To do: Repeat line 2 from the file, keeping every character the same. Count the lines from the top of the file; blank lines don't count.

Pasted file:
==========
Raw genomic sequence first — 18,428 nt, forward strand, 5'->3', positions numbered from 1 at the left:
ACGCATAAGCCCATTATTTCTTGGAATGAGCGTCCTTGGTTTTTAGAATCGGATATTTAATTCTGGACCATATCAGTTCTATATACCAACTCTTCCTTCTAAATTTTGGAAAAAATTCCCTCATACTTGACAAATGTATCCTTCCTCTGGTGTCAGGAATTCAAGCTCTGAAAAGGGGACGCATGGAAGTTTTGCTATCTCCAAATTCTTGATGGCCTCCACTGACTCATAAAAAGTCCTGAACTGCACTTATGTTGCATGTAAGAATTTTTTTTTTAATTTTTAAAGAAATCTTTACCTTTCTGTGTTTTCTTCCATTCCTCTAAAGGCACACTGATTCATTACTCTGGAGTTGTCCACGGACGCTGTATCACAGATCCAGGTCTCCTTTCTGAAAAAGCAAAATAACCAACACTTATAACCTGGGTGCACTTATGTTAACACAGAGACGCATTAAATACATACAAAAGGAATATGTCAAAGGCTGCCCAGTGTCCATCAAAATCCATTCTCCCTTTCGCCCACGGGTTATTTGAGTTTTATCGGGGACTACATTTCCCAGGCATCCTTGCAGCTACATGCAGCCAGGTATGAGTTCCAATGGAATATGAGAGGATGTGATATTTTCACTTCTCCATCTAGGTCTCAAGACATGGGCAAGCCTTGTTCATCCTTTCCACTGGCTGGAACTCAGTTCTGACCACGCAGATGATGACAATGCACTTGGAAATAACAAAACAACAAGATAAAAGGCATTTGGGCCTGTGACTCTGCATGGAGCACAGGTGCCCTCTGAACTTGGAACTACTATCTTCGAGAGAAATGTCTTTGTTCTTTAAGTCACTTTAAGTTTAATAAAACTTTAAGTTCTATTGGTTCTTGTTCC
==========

ACGCATAAGCCCATTATTTCTTGGAATGAGCGTCCTTGGTTTTTAGAATCGGATATTTAATTCTGGACCATATCAGTTCTATATACCAACTCTTCCTTCTAAATTTTGGAAAAAATTCCCTCATACTTGACAAATGTATCCTTCCTCTGGTGTCAGGAATTCAAGCTCTGAAAAGGGGACGCATGGAAGTTTTGCTATCTCCAAATTCTTGATGGCCTCCACTGACTCATAAAAAGTCCTGAACTGCACTTATGTTGCATGTAAGAATTTTTTTTTTAATTTTTAAAGAAATCTTTACCTTTCTGTGTTTTCTTCCATTCCTCTAAAGGCACACTGATTCATTACTCTGGAGTTGTCCACGGACGCTGTATCACAGATCCAGGTCTCCTTTCTGAAAAAGCAAAATAACCAACACTTATAACCTGGGTGCACTTATGTTAACACAGAGACGCATTAAATACATACAAAAGGAATATGTCAAAGGCTGCCCAGTGTCCATCAAAATCCATTCTCCCTTTCGCCCACGGGTTATTTGAGTTTTATCGGGGACTACATTTCCCAGGCATCCTTGCAGCTACATGCAGCCAGGTATGAGTTCCAATGGAATATGAGAGGATGTGATATTTTCACTTCTCCATCTAGGTCTCAAGACATGGGCAAGCCTTGTTCATCCTTTCCACTGGCTGGAACTCAGTTCTGACCACGCAGATGATGACAATGCACTTGGAAATAACAAAACAACAAGATAAAAGGCATTTGGGCCTGTGACTCTGCATGGAGCACAGGTGCCCTCTGAACTTGGAACTACTATCTTCGAGAGAAATGTCTTTGTTCTTTAAGTCACTTTAAGTTTAATAAAACTTTAAGTTCTATTGGTTCTTGTTCC